I've probably played Formula De 100+ times this way and I'd never go back to the published rule.
 
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kevin long
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Re:This Could Be a Dumb Question - Finishing
artsoma (#38741),
as many times as this race comes down to more than one crossing the finish line at the same round, it is worth using a sensible rule and we use the furthest down the track wins
 
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I like board games more than most people.
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Re:This Could Be a Dumb Question - Finishing
Interesting. This same topic was raised on the Yahoo Formula De discussion board a while back. I’ll give my same answer.

First, if you are satisfied with the rules as written, by all means use them. There is no sense tinkering with something if you do not believe it to be broken. If you believe that the player who manages to get to move first on the last turn should be rewarded for his/her skill in achieving that position, then this post is not for you.

Second, if you believe that the rule of “whoever goes farthest past the finish line” is too much trouble, you definitely won’t like my answer as it is even more complicated. If you fall into the first two categories, stop reading now and enjoy Formula De either with the rules as written or use the “farthest past” rule.

Okay, now that that is out of the way….

My thoughts on this matter actually were spurred by the rules for finishing in Circus Maximus. They too go with the farthest past rule. However, unlike Formula De, the order of movement is random. This means you could be one space from the finish line and the chariot that is twenty spaces away could be chosen and streak past the finish line first. However, the chariot one space away would not immediately lose but still gets to make its move and the final position of all chariots after that turn would determine the winner. Because the movement order is random, the farthest past rule seems like a good idea. However, let me pose this hypothetical.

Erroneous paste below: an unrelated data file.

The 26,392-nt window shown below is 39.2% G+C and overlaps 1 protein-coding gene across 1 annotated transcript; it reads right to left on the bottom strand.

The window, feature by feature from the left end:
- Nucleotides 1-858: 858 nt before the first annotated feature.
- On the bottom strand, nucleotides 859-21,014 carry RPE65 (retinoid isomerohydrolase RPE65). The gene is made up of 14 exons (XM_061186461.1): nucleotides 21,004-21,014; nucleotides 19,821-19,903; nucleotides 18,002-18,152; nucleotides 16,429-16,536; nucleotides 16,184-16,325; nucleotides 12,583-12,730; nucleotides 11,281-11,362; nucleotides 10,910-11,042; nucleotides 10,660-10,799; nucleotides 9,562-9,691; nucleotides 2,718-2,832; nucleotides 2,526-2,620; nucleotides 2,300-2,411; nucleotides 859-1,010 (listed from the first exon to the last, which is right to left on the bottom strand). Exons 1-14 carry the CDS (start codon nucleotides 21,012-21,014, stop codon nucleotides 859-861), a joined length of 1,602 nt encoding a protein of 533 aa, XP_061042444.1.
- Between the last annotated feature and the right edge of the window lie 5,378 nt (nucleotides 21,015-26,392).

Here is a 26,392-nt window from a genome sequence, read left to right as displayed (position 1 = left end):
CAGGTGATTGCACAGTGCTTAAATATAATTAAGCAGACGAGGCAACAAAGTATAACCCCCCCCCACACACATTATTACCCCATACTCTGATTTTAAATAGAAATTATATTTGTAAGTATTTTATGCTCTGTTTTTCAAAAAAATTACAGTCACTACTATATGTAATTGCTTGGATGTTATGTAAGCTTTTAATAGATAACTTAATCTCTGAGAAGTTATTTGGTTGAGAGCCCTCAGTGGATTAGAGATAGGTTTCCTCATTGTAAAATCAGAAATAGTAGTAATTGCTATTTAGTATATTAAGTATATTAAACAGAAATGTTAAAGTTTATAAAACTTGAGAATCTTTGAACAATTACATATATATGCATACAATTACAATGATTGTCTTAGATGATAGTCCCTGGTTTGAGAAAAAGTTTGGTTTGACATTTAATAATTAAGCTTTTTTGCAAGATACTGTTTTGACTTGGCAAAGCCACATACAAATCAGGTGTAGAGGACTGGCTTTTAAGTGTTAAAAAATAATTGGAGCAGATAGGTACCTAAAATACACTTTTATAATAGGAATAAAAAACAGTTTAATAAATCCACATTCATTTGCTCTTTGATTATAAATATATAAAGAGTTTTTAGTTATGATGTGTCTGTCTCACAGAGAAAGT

You are in the lead, in third gear, and are one move away from crossing the finish line. You roll a “5”, cross the finish line first, and end up four past the finish line. The only other car that crosses the line this turn starts out twenty-five away from the line and is in sixth gear. They roll a “30” and cross the finish line after you and end up five past the finish line. According to the “farthest past” rule, the person who rolled a “30” wins.

WARNING: Math follows!!!

The person who moved five actually crossed the finish line when 1/5 or 20 percent of his turn was over. The person who moved thirty crossed the finish line when 25/30 or 83 percent of his turn was over. Since in reality the cars are constantly in motion (rather than the “first person moves his entire turn, then second person moves his entire turn” as depicted by the rules as they stand), the car moving thirty overtakes the car moving five, but as shown mathematically, does so after the first car passed the finish line. In real racing, the instant the first car crosses determines the winner, not which car is farther past the finish line after a set amount of time.

Once again, this is only for those who are not satisfied with the rule as written and are not bothered by additional complexity. This option

 
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Ubergeek
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Re:This Could Be a Dumb Question - Finishing
kjamma4 (#47098),
The person who moved five actually crossed the finish line when 1/5 or 20 percent of his turn was over. The person who moved thirty crossed the finish line when 25/30 or 83 percent of his turn was over. Since in reality the cars are constantly in motion (rather than the “first person moves his entire turn, then second person moves his entire turn” as depicted by the rules as they stand), the car moving thirty overtakes the car moving five, but as shown mathematically, does so after the first car passed the finish line. In real racing, the instant the first car crosses determines the winner, not which car is farther past the finish line after a set amount of time.